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Peopling of the World: Europe

European Language Development

What did one Neanderthal say to the other Neanderthal?
The Aesthetic Ambivalence of the Neanderthals
The Origins of Mediterranean Cave Art
The Muslim Expansion into Europe
Celts in the British Isles
European Language Development
Indo-European Language Family


The majority of modern European languages include English, Spanish, French, German, Portuguese, and Slavic languages. Many of these have come from a common ancestor. Languages such as the romantic languges, which include Spanish and French, and the germanic languages, which include English and German are members of the Indo-European language family.

Roman Colloseum

The Indo-European Family of Languages

Italic languages are also a part of the Indo-European language family. These languages are spoken in much of Italy and include Latin which was originally the language of Rome. Etruscan, which is spoken in what is now Tuscany and was the most important language spoken in Italy around 500 BC, this language is not part of the Indo-European language family and was abandoned as Latin took over the area along with the Roman Empire.


The languages spoken in Europe today hold their origins in the oldest languages spoken in Europe, the Indo-European languages. Through archaeological evidence we have been able to deduce that there was an ancestor of Indo-European languages, the Proto-Indo-European language. (Renfrew, 1988) The Proto-Indo-European language family is very controversial and there is a lot of disagreement as to where the original geographic location is. Some places mentioned in the literature are Urheimat considered to be the original homeland, Armenia just northwest of the Black Sea, and Anatolia. The location of the Indo-European language origin is more stable and is said to be in a region situated in the southern of Russia around 4,000 B.C. This population started its spread into the Danube area of Europe and beyond around the 3,500 B.C.

The Proto-Indo-European family was formed of nine languages: Celtic, Germanic, Italic, Albanian, Greek, Balto-Slavic, Armenian, Iranian and Indo-Aryan. Celts were the first Indo-European people to spread across Europe, in the 5th century, reaching the Black Sea and Asia Minor, south-west Spain, central Italy and the whole Britain.

Proto-Indo-European Language


The evidence for the origins and development of the Proto-Indo-European and Indo-European languages and their spread through continuity, although limited, are both genetic and archaeological.

Genetic Evidence:


In genetics, Luca Cavalli Sforza and his associates have contributed the bulk of discoveries about the relationship between genetics and linguistics. They have found (1) the aerial distribution of genetic markers largely corresponds to that of the world languages (Cavalli Sforza, Menozzi, Piazza, 1978); (2) language differentiation must have proceeded step by step with the dispersal of humans. (3) Independent geneticists working on DNA have recently determined that 80% of the genetic stock of Europeans goes back to Paleolithic (Sykes, 2001).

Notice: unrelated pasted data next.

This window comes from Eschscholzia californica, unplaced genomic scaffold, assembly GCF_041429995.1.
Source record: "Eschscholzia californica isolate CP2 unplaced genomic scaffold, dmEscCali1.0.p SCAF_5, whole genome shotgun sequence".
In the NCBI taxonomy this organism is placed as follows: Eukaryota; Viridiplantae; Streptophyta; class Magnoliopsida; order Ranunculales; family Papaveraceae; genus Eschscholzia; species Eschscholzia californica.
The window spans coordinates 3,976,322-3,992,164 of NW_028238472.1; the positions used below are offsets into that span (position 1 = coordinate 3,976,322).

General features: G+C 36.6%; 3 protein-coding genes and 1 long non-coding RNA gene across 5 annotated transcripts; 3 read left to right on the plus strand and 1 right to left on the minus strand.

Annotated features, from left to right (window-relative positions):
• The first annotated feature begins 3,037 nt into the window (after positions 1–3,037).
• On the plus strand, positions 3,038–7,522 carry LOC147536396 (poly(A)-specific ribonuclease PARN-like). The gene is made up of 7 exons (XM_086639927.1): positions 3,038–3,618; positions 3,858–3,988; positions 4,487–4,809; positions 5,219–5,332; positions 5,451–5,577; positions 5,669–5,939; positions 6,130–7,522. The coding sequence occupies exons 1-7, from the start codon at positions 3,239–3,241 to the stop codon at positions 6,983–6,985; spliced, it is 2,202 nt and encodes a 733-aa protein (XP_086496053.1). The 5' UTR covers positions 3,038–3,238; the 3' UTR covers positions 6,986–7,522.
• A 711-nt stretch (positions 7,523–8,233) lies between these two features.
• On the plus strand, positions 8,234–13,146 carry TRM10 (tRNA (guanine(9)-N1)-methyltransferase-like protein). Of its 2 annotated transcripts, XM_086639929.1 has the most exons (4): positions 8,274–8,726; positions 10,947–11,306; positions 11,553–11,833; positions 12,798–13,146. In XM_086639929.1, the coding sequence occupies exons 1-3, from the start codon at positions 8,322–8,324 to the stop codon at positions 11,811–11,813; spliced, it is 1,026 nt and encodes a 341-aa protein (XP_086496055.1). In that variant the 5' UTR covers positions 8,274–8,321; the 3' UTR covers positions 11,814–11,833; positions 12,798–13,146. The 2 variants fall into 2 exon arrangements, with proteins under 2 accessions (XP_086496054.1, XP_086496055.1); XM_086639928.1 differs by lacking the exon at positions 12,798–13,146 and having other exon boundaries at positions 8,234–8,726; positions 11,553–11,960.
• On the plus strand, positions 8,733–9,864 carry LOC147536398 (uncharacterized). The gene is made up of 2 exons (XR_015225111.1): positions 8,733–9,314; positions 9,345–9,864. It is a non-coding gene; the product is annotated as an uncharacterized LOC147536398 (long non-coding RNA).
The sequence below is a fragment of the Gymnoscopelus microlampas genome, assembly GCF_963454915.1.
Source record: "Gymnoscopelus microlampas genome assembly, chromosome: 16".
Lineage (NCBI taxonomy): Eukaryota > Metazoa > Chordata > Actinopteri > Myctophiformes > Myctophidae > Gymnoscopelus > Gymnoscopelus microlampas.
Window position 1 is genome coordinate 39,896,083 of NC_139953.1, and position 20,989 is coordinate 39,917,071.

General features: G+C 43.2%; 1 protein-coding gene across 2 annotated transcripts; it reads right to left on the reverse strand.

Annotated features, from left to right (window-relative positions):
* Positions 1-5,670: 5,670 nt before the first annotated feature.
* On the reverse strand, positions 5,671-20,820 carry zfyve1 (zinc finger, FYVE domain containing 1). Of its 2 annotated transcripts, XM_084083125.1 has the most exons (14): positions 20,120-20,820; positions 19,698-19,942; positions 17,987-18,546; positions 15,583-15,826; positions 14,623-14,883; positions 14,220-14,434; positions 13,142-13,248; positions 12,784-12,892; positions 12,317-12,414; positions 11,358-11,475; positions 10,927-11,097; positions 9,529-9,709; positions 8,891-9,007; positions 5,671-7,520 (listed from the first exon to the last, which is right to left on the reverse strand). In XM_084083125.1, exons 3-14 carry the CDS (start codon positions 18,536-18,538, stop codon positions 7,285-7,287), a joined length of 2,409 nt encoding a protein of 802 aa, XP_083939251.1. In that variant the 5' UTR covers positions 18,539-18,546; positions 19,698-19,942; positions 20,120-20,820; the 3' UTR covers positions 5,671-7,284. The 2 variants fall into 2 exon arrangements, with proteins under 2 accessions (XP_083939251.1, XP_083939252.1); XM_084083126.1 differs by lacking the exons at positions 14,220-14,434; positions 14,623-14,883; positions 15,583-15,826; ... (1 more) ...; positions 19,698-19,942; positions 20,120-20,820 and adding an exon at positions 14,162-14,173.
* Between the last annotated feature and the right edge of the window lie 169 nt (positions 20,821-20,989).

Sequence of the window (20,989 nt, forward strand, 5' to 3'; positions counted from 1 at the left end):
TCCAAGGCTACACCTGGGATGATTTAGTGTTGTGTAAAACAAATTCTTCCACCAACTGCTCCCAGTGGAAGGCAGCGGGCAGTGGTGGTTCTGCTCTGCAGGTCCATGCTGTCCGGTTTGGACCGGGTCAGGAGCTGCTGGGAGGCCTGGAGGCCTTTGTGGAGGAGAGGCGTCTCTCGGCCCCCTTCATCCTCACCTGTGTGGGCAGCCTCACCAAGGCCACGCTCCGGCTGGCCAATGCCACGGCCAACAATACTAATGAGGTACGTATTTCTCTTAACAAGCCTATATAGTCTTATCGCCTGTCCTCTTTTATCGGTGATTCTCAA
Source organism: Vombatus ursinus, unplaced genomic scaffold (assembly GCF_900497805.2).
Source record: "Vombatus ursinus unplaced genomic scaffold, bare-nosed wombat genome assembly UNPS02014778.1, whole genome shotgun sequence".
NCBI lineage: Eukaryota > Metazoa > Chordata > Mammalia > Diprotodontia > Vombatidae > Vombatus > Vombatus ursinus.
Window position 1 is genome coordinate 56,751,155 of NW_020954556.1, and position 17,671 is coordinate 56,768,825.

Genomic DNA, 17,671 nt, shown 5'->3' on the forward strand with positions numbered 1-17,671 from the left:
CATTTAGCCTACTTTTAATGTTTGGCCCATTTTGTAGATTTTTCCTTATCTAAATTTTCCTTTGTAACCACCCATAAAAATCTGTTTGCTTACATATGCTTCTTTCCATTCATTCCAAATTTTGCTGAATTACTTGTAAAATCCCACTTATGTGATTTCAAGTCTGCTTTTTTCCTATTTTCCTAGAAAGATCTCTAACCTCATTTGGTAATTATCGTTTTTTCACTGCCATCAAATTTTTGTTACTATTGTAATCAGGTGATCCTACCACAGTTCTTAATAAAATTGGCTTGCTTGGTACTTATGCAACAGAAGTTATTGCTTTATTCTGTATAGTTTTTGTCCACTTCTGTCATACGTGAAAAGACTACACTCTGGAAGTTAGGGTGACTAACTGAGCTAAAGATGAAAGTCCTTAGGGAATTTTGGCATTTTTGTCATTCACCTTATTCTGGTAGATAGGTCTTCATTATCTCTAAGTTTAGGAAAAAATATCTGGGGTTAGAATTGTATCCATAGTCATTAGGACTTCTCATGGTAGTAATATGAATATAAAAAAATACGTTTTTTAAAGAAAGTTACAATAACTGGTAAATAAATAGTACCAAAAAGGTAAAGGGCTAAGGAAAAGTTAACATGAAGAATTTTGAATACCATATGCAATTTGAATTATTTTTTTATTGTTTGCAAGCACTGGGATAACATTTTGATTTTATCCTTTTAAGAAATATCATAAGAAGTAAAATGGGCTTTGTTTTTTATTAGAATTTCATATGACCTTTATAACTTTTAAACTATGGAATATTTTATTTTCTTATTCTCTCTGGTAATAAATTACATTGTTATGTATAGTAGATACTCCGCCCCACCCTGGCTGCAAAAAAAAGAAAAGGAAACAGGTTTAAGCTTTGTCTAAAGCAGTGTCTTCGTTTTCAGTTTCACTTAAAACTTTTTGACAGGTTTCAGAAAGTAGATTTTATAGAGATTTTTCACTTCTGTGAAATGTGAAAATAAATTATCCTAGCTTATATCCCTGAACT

Radiocarbon Dating

Archaeological Evidence:

In archaeology, the chronologies of European prehistory have been obtained by radiocarbon and other dating techniques. In contrast to the previous Indo-European Calcholithic Invasion Theory of invasions and wars that replaced cultures and languages there is absolutely no trace of a massive warlike invasion that would have caused a linguistic replacement and there is evidence that all Neolithic cultures of Europe either are a direct continuation of Mesolithic ones, or have been created by Mesolithic groups after the Neolithic by intrusive farmers from the Middle East. There is also possible evidence for demic and cultural continuity, from the Paleolithic to the Metal Ages. Continuity is now universally considered the basic pattern of European prehistory, "the archaeologists' easiest pursuit the demonstration of relative continuity and absence of intrusion" (Mallory, 1989).

Works Cited:

D'iakonov, I. 1985. On the Original Home of the Speakers of Indo-European. Journal of Indo-European Studies 13: 92

Cavalli-Sforza, L.L., Menozzi, P., Piazza, A. 1994. The History and Geography of Human Genes. Princeton: Princeton University Press.

Mallory, J. 1989. In search of the Indo-Europeans, Language, Archaeology and Myth, London: Thames & Hudson.

Renfrew C. 1988. Archeology and Language: The Puzzle of Indo-European Origins. Cambridge: Cambridge University Press.

Swadesh M. 1972. The Origin and Diversification of Language. London: Routledge & Kegan Paul.

Sykes, B. 2001. The seven daughters of Eve. London: Corgi Books.

Created by Heather Cooan